Giant African mahogany, towering silk cottons with enormous roots, tangled peepuls and flaming jacarandas. Weaving between them travels a little blue train, with a handful of small boys dreaming of becoming engine drivers, and setting off, like Pi, into the outside world.

The Tamil town 

Pondicherry's Sacred Heart Basilica, a Tamil town highlight. The colonial district is divided from the Tamil town by what locals call the "canal," which is actually more of a storm drain than a permanent watercourse.

Cross that, though, and suddenly life speeds up, particularly along the main artery Rue Jawaharlal Nehru. Streets are narrower, gaudy temples spring up and houses have verandas out front where residents and passersby gather to chat.

One of these properties, the Maison Perumal, has been converted into an elegant boutique hotel.

The largest buildings here are the churches, particularly the Sacred Heart Basilica, where it's standing room only during Sunday services.

Occasionally, a herd of goats is driven through town, a reminder of how close the countryside is. The unlucky ones among them may be heading for the Grand Bazaar, a big covered food market just off Jawaharlal Nehru, where vendors sit behind their piles of fruit, fish and flowers -– and where Pi himself was filmed, pushing through the labyrinth of sights, sounds and smells, following the girl of his dreams.


The meditation zone

Matrimandir, the temple of the mother.

The third and final part of Pondicherry is actually on the northern outskirts of town, and it's the focus of another kind of spiritual journey.

The ashram of Auroville ("City of Dawn") dates back almost to the time of the French, when it was founded as a place where man could come to contemplate his position in the cosmos.

The drive into the multinational "experimental township" is up a sinuous rural road, and you know you’re getting near when the frequency of foreigners on motorbikes thickens into a steady stream.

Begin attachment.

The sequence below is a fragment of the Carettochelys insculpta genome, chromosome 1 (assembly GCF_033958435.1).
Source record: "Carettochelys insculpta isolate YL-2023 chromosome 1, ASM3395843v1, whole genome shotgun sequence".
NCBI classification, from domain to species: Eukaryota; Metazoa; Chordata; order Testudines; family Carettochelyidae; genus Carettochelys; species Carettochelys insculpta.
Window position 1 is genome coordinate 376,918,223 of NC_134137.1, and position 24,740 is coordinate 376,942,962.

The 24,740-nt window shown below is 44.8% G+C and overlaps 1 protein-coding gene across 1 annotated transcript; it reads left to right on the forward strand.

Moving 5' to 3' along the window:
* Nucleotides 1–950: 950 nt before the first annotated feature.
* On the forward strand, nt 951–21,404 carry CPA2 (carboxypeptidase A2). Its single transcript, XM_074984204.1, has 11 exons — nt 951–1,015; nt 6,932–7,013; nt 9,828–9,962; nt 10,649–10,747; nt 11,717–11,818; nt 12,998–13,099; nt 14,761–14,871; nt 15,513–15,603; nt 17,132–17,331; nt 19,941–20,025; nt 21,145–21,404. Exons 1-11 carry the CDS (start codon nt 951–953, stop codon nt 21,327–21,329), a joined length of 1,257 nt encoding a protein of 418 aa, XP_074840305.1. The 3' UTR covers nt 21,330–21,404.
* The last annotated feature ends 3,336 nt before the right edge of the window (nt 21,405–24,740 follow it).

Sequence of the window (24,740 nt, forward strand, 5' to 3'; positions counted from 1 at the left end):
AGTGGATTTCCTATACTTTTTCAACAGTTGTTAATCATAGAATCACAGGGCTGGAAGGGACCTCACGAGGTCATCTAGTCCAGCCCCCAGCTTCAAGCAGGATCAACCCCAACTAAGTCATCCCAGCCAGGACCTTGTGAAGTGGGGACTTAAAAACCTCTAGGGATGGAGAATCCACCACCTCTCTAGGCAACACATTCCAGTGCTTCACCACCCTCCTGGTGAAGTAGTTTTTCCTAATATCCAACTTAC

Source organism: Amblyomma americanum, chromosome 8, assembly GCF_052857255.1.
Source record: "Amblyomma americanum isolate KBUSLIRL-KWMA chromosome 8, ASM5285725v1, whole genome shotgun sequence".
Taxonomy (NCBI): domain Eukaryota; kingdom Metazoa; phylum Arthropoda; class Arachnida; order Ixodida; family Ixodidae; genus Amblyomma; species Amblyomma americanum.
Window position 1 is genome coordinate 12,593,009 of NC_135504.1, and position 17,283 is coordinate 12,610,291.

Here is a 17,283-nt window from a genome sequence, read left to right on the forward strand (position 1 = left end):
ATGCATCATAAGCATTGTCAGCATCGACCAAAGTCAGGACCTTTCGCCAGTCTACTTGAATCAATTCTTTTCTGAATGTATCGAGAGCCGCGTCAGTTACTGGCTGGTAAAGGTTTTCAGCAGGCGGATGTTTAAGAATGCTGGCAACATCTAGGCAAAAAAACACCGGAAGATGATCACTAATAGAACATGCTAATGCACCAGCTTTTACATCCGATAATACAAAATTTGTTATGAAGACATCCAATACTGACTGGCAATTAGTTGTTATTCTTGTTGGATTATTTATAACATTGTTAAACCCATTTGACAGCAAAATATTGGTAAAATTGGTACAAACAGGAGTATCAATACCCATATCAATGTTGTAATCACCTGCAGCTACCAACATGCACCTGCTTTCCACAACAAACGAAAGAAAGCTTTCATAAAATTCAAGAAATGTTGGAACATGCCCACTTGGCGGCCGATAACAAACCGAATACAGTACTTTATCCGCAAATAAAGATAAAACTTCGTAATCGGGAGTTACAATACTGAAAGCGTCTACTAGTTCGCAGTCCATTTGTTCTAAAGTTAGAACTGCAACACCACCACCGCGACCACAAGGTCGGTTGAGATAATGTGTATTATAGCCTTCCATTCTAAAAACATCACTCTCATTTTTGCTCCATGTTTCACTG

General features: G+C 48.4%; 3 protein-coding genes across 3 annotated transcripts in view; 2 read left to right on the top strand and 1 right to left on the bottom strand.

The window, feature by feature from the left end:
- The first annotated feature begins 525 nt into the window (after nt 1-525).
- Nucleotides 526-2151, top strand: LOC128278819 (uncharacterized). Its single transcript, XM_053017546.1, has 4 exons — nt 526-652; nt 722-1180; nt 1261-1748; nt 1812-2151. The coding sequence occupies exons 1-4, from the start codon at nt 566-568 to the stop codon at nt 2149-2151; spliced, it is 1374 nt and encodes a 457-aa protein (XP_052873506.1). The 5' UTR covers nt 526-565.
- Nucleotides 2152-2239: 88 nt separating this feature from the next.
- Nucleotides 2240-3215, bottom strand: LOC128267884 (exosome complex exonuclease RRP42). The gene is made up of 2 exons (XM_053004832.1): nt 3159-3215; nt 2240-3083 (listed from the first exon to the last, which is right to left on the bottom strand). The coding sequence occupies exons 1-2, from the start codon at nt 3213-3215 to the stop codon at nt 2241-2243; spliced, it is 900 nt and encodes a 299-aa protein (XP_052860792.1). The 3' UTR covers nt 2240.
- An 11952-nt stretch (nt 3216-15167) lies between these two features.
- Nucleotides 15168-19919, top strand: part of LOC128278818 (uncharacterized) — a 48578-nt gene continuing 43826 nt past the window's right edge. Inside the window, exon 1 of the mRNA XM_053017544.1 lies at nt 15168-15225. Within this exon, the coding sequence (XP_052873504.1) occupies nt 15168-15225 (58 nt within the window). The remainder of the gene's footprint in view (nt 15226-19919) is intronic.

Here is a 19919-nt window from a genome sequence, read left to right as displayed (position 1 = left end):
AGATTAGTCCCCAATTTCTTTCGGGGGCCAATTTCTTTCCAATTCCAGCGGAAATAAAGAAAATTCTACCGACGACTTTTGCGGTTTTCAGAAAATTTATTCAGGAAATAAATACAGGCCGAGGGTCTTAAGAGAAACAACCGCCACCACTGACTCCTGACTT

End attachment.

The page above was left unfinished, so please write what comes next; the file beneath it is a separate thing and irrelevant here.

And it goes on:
Cars are excluded from the main center, so visitors have to park and walk the rest of the way into what feels like a university campus, albeit with some rather unusual architecture.

Around 300 people live here, but there are many more guesthouses lining the access roads, so there can be as many as 12,000 visitors on site on a busy day. Not that it feels like a crowd, because Auroville is widely spread and incorporates 14 farms.

Its focal points are its meditation centers. The one that everyone heads for is the Matrimandir, the temple of the mother, a huge golden globe which looks like something that has just landed from another planet.

Although Auroville is happy to receive drive-by visitors –- I was there for a couple of hours, nosing around, looking at the notices, people-watching, drinking tea in one of the cafés –- you don’t get to go inside the Matrimandir without committing to a couple of days on site.

Getting there

Pondicherry (Puducherry) is 135 kilometers south of Chennai in Tamil Nadu, and can by reached by express bus and train. A car service in Auroville (www.aurovilletransport.com) does airport pickups from Chennai for around US$35.

Heritage organization Intach leads guided walks (+91 (0)413 2225991), as does the Pondicherry tourist board (+91 (0)413 2339497).

Auroville is 7 kilometers north of the center, off Chennai road. There's a visitors center on site with exhibitions, information and bicycles for rent. Anyone wanting to stay overnight should email avguests@auroville.org.in

 

Andrew Eames started out as a travel writer in the early 1980s, whilst living in Southeast Asia. Back in the UK he rose through the ranks of magazine publishing and then into newspapers, including a stint on the Times.